This process uses Box 11 of the full self-employment pages (SA103F), which a taxpayer marks if they have changed accounting date and they want this change to count for tax. If a taxpayer does not mark this box, a change of accounting date will have no tax effect, so their basis period will remain aligned with the old accounting date. In the transition year, the transitional provisions would apply as if the taxpayer had never changed their accounting date.

For example, a taxpayer with a 30 September 2022 accounting date changes to 31 March 2023, by preparing a short 6-month set of accounts to 31 March 2023. Normally, this would lead to a change of accounting date in 2022/23, but in this case the taxpayer does not mark box 11 on their SA103F so the change has no effect on tax basis periods. The taxpayer’s basis period remains aligned to their old accounting date, the 12 months to 30 September 2022, and they will be taxed on profit arising in this period for the tax year 2022/23.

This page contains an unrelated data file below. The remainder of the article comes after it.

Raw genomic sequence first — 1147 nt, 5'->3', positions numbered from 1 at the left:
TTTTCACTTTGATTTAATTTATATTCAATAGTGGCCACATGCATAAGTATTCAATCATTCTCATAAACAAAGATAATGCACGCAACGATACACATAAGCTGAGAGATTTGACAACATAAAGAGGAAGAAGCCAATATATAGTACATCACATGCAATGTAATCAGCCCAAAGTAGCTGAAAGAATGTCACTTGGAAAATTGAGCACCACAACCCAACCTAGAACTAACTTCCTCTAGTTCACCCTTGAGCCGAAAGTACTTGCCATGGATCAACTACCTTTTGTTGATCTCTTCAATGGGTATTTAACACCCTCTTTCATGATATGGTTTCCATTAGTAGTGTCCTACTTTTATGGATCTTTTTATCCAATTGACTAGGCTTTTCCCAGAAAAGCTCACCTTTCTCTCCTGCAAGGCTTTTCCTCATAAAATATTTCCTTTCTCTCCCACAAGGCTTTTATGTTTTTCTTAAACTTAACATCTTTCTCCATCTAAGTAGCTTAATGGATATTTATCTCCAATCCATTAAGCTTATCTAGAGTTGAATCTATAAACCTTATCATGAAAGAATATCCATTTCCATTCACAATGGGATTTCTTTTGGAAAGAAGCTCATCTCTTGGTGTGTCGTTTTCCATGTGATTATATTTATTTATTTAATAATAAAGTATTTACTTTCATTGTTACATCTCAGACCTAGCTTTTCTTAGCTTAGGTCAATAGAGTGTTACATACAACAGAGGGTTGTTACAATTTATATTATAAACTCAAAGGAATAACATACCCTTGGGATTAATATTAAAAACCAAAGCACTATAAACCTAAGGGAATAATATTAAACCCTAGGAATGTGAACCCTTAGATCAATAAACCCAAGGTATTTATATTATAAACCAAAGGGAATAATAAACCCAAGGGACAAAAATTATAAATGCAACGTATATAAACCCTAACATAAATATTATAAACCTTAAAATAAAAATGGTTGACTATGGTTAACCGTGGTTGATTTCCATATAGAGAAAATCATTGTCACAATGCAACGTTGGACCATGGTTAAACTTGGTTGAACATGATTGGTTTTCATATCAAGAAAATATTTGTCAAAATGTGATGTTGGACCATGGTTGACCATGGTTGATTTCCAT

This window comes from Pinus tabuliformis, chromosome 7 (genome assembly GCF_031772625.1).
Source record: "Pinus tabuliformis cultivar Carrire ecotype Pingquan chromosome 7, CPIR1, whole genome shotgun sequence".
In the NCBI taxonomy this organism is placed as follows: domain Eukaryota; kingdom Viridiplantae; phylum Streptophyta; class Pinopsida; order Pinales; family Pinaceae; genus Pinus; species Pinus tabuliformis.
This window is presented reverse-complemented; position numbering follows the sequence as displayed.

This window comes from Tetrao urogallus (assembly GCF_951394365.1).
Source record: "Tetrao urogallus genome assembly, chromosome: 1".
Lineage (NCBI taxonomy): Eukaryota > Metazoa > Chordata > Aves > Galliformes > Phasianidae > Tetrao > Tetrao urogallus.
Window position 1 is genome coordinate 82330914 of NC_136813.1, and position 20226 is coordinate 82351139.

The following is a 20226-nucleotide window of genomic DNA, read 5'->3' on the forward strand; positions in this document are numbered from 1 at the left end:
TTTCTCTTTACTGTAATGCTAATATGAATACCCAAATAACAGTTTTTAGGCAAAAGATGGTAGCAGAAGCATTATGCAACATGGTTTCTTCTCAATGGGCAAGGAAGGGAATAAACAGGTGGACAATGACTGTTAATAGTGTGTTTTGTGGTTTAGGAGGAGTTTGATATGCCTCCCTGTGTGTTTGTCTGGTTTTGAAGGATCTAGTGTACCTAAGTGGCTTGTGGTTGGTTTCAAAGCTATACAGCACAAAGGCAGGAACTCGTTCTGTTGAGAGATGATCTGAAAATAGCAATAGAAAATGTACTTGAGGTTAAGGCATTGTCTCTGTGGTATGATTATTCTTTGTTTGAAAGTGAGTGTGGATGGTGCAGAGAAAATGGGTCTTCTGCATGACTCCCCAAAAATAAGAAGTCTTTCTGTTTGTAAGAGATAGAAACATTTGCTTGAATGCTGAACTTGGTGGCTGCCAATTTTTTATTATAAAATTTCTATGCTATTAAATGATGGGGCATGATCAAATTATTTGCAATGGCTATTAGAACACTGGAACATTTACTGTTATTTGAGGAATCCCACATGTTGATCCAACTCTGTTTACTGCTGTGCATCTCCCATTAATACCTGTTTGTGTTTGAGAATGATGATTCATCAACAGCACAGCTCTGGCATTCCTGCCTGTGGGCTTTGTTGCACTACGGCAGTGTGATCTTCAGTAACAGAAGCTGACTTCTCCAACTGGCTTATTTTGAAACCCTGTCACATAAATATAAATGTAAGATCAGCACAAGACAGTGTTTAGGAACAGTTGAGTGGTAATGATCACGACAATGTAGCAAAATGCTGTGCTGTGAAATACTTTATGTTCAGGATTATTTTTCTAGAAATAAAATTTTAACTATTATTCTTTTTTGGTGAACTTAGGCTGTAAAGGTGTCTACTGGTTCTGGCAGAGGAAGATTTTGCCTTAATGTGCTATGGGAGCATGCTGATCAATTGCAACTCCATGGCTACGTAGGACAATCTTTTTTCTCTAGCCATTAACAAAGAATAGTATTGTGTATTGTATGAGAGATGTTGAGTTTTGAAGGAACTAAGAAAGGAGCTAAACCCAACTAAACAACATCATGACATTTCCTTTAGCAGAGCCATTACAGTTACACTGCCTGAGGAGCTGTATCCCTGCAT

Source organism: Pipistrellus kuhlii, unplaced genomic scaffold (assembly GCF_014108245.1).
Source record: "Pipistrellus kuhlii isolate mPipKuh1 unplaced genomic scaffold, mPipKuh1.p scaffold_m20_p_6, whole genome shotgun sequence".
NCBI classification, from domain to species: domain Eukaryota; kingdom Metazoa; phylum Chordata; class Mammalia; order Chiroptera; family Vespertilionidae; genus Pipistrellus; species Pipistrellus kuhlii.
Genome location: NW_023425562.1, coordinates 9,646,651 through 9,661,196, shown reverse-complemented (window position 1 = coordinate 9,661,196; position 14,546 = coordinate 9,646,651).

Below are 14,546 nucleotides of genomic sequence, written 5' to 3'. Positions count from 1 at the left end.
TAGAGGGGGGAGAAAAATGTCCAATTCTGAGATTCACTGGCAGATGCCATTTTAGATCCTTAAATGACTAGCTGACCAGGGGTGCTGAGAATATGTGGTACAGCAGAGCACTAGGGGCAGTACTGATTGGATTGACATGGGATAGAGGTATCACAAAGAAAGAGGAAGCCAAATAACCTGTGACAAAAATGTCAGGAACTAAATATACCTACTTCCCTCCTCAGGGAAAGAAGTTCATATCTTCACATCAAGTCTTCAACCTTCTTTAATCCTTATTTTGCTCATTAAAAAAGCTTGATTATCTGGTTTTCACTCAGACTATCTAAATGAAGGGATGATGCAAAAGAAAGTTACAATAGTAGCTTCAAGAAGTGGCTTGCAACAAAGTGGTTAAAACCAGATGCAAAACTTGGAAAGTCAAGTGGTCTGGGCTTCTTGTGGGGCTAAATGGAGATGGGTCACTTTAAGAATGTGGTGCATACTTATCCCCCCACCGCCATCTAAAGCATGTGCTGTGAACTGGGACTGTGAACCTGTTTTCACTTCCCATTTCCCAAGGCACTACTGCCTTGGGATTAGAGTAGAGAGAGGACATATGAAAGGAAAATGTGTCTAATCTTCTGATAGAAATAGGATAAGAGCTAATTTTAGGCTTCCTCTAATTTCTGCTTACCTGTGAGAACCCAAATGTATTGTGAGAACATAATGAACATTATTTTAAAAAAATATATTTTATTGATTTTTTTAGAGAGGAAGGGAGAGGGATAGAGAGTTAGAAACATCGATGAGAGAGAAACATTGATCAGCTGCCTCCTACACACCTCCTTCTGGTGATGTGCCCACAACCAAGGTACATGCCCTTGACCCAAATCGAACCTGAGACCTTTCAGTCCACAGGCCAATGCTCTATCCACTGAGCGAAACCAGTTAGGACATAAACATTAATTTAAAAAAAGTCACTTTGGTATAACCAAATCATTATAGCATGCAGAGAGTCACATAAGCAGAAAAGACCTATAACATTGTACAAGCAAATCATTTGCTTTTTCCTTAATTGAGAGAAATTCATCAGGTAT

As the taxpayer’s basis period for 2022/23 is not aligned with 31 March to 5 April, the transitional provisions will apply for 2023/24. This means that the taxpayer will be taxed on 18 months’ worth of profits in 2023/24, from 1 October 2022 to 31 March 2024. This allows the taxpayer to benefit from spreading and other transitional provisions, even though they had already changed their accounting date to align with the tax year beforehand. The taxpayer can continue to account to 31 March without affecting their basis period reform transition.

As these rules already exist in the current basis period rules, and follow through into the transitional provisions included in the Finance Bill, no further provisions need to be made in the Finance Bill to allow taxpayers to change their accounting date in advance of transition.

A business using this approach would be able to change their accounting date in 2022/23 but still benefit from the transitional provisions, such as spreading, in 2023/24. However, this is a very technical process that would likely create additional complexities and misalignments for the business in 2022/23, although it could help accountants and agents to spread the work of changing accounting dates if businesses are content with taking this route.

15 November 2021